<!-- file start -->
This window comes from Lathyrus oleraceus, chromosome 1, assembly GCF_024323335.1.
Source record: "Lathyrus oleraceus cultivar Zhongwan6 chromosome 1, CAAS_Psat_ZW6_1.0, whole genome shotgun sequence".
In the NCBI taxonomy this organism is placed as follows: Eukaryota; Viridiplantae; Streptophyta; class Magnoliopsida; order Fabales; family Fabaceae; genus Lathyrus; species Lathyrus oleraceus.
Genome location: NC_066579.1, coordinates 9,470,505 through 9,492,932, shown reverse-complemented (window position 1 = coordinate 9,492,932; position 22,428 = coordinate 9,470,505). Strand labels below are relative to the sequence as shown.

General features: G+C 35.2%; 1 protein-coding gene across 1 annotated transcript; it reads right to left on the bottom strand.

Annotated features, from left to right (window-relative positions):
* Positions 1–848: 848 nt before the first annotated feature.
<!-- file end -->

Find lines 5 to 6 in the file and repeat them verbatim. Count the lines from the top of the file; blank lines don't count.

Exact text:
General features: G+C 35.2%; 1 protein-coding gene across 1 annotated transcript; it reads right to left on the bottom strand.

Annotated features, from left to right (window-relative positions):